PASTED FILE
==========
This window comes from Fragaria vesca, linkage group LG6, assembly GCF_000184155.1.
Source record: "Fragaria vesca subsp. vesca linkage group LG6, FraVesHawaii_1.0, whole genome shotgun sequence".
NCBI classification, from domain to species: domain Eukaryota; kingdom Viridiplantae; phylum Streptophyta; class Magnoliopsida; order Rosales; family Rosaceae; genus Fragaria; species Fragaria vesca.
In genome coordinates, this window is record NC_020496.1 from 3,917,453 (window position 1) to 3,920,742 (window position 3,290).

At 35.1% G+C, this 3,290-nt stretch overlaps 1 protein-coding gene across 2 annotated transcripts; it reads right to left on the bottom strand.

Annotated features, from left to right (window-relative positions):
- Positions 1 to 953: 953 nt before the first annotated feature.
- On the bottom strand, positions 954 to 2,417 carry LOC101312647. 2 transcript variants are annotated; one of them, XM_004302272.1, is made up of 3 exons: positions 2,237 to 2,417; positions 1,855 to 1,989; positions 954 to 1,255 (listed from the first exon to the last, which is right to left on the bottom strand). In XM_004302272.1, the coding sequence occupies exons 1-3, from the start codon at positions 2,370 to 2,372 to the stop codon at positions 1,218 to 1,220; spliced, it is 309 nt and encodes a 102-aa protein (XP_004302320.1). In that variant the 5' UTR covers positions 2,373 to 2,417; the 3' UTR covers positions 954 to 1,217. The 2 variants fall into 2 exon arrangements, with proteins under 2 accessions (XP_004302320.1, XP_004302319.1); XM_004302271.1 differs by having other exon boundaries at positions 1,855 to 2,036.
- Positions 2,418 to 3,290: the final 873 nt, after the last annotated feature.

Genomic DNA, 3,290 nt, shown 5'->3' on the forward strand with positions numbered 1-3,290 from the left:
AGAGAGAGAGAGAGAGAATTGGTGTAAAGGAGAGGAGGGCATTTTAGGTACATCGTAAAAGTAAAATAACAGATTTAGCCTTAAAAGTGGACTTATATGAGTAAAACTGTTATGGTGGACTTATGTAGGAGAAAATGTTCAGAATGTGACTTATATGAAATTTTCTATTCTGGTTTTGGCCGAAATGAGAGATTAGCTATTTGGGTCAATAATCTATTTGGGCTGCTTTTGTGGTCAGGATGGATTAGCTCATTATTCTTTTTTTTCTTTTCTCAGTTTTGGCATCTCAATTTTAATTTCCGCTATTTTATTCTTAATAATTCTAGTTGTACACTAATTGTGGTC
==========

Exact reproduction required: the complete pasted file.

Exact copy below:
This window comes from Fragaria vesca, linkage group LG6, assembly GCF_000184155.1.
Source record: "Fragaria vesca subsp. vesca linkage group LG6, FraVesHawaii_1.0, whole genome shotgun sequence".
NCBI classification, from domain to species: domain Eukaryota; kingdom Viridiplantae; phylum Streptophyta; class Magnoliopsida; order Rosales; family Rosaceae; genus Fragaria; species Fragaria vesca.
In genome coordinates, this window is record NC_020496.1 from 3,917,453 (window position 1) to 3,920,742 (window position 3,290).

At 35.1% G+C, this 3,290-nt stretch overlaps 1 protein-coding gene across 2 annotated transcripts; it reads right to left on the bottom strand.

Annotated features, from left to right (window-relative positions):
- Positions 1 to 953: 953 nt before the first annotated feature.
- On the bottom strand, positions 954 to 2,417 carry LOC101312647. 2 transcript variants are annotated; one of them, XM_004302272.1, is made up of 3 exons: positions 2,237 to 2,417; positions 1,855 to 1,989; positions 954 to 1,255 (listed from the first exon to the last, which is right to left on the bottom strand). In XM_004302272.1, the coding sequence occupies exons 1-3, from the start codon at positions 2,370 to 2,372 to the stop codon at positions 1,218 to 1,220; spliced, it is 309 nt and encodes a 102-aa protein (XP_004302320.1). In that variant the 5' UTR covers positions 2,373 to 2,417; the 3' UTR covers positions 954 to 1,217. The 2 variants fall into 2 exon arrangements, with proteins under 2 accessions (XP_004302320.1, XP_004302319.1); XM_004302271.1 differs by having other exon boundaries at positions 1,855 to 2,036.
- Positions 2,418 to 3,290: the final 873 nt, after the last annotated feature.

Genomic DNA, 3,290 nt, shown 5'->3' on the forward strand with positions numbered 1-3,290 from the left:
AGAGAGAGAGAGAGAGAATTGGTGTAAAGGAGAGGAGGGCATTTTAGGTACATCGTAAAAGTAAAATAACAGATTTAGCCTTAAAAGTGGACTTATATGAGTAAAACTGTTATGGTGGACTTATGTAGGAGAAAATGTTCAGAATGTGACTTATATGAAATTTTCTATTCTGGTTTTGGCCGAAATGAGAGATTAGCTATTTGGGTCAATAATCTATTTGGGCTGCTTTTGTGGTCAGGATGGATTAGCTCATTATTCTTTTTTTTCTTTTCTCAGTTTTGGCATCTCAATTTTAATTTCCGCTATTTTATTCTTAATAATTCTAGTTGTACACTAATTGTGGTC